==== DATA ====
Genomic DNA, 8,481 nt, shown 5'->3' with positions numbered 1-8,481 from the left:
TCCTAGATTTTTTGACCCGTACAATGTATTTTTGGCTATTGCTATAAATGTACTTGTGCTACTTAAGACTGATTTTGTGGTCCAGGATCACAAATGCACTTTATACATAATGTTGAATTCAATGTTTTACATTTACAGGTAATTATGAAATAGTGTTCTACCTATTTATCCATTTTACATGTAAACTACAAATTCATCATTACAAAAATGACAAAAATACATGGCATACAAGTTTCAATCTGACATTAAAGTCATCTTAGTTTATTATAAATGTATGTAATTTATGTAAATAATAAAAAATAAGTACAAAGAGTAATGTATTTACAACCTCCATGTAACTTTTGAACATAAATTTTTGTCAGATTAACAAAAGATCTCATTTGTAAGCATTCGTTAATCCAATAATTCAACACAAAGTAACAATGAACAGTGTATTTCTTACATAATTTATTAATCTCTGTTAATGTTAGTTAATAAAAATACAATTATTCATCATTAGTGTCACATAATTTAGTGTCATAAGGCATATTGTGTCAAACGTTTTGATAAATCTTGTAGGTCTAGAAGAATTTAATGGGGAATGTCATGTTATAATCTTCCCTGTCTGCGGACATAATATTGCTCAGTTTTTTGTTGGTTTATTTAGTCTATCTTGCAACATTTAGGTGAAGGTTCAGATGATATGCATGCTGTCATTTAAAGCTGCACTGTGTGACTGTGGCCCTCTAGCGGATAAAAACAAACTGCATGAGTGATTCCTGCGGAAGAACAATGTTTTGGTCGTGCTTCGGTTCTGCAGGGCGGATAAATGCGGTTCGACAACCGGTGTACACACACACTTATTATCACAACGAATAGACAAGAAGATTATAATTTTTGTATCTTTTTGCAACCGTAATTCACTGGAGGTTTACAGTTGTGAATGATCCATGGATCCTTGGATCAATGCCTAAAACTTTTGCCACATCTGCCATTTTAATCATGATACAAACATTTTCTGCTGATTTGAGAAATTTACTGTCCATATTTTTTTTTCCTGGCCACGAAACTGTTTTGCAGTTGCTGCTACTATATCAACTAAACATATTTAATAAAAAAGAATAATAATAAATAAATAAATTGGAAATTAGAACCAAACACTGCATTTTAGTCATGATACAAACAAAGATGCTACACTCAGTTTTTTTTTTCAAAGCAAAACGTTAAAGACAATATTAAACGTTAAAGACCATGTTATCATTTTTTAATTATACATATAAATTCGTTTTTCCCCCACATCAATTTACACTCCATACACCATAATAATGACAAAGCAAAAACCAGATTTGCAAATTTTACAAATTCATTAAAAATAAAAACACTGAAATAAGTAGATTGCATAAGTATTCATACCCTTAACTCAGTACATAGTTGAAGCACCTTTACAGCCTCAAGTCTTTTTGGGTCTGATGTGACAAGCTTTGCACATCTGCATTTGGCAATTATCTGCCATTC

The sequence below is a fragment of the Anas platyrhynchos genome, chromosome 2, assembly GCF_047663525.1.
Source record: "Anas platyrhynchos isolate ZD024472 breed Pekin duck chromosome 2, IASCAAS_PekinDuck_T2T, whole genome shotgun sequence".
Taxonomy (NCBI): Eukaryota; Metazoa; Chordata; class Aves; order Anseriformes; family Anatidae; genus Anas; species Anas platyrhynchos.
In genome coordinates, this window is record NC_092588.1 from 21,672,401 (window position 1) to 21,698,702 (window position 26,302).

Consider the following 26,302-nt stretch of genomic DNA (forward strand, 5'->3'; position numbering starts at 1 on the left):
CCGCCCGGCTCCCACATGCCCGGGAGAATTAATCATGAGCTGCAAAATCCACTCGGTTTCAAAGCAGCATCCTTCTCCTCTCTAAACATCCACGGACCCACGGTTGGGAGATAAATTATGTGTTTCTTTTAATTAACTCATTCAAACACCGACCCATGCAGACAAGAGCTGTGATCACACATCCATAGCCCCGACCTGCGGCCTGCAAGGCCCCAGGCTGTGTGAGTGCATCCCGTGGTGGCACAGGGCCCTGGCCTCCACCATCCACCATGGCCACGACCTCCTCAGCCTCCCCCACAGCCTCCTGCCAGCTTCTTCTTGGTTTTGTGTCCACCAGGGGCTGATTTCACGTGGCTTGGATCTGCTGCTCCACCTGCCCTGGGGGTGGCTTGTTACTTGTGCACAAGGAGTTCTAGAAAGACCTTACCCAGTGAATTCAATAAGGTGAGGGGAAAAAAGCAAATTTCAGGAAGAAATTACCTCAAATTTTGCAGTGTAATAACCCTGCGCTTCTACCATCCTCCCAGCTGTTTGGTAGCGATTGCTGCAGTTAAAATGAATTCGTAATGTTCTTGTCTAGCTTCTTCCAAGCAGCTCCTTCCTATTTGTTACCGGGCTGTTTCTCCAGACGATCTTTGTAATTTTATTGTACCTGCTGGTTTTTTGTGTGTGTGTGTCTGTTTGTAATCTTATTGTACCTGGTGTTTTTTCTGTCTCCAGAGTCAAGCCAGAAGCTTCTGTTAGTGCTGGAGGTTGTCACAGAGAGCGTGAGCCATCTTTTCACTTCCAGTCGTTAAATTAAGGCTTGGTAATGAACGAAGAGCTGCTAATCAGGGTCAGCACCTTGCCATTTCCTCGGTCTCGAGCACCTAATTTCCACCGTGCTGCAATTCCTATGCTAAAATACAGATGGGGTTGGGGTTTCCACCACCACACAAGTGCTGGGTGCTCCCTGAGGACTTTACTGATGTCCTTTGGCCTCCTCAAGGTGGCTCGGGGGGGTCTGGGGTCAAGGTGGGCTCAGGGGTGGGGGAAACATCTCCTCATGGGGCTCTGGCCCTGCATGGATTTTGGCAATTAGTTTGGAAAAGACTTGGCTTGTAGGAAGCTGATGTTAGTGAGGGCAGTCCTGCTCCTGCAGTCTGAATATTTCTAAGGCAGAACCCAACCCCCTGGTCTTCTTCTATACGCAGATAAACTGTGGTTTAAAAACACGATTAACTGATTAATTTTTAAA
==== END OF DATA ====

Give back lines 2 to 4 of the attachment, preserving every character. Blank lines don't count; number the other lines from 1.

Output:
TCCTAGATTTTTTGACCCGTACAATGTATTTTTGGCTATTGCTATAAATGTACTTGTGCTACTTAAGACTGATTTTGTGGTCCAGGATCACAAATGCACTTTATACATAATGTTGAATTCAATGTTTTACATTTACAGGTAATTATGAAATAGTGTTCTACCTATTTATCCATTTTACATGTAAACTACAAATTCATCATTACAAAAATGACAAAAATACATGGCATACAAGTTTCAATCTGACATTAAAGTCATCTTAGTTTATTATAAATGTATGTAATTTATGTAAATAATAAAAAATAAGTACAAAGAGTAATGTATTTACAACCTCCATGTAACTTTTGAACATAAATTTTTGTCAGATTAACAAAAGATCTCATTTGTAAGCATTCGTTAATCCAATAATTCAACACAAAGTAACAATGAACAGTGTATTTCTTACATAATTTATTAATCTCTGTTAATGTTAGTTAATAAAAATACAATTATTCATCATTAGTGTCACATAATTTAGTGTCATAAGGCATATTGTGTCAAACGTTTTGATAAATCTTGTAGGTCTAGAAGAATTTAATGGGGAATGTCATGTTATAATCTTCCCTGTCTGCGGACATAATATTGCTCAGTTTTTTGTTGGTTTATTTAGTCTATCTTGCAACATTTAGGTGAAGGTTCAGATGATATGCATGCTGTCATTTAAAGCTGCACTGTGTGACTGTGGCCCTCTAGCGGATAAAAACAAACTGCATGAGTGATTCCTGCGGAAGAACAATGTTTTGGTCGTGCTTCGGTTCTGCAGGGCGGATAAATGCGGTTCGACAACCGGTGTACACACACACTTATTATCACAACGAATAGACAAGAAGATTATAATTTTTGTATCTTTTTGCAACCGTAATTCACTGGAGGTTTACAGTTGTGAATGATCCATGGATCCTTGGATCAATGCCTAAAACTTTTGCCACATCTGCCATTTTAATCATGATACAAACATTTTCTGCTGATTTGAGAAATTTACTGTCCATATTTTTTTTTCCTGGCCACGAAACTGTTTTGCAGTTGCTGCTACTATATCAACTAAACATATTTAATAAAAAAGAATAATAATAAATAAATAAATTGGAAATTAGAACCAAACACTGCATTTTAGTCATGATACAAACAAAGATGCTACACTCAGTTTTTTTTTTCAAAGCAAAACGTTAAAGACAATATTAAACGTTAAAGACCATGTTATCATTTTTTAATTATACATATAAATTCGTTTTTCCCCCACATCAATTTACACTCCATACACCATAATAATGACAAAGCAAAAACCAGATTTGCAAATTTTACAAATTCATTAAAAATAAAAACACTGAAATAAGTAGATTGCATAAGTATTCATACCCTTAACTCAGTACATAGTTGAAGCACCTTTACAGCCTCAAGTCTTTTTGGGTCTGATGTGACAAGCTTTGCACATCTGCATTTGGCAATTATCTGCCATTC

The sequence below is a fragment of the Anas platyrhynchos genome, chromosome 2, assembly GCF_047663525.1.
Source record: "Anas platyrhynchos isolate ZD024472 breed Pekin duck chromosome 2, IASCAAS_PekinDuck_T2T, whole genome shotgun sequence".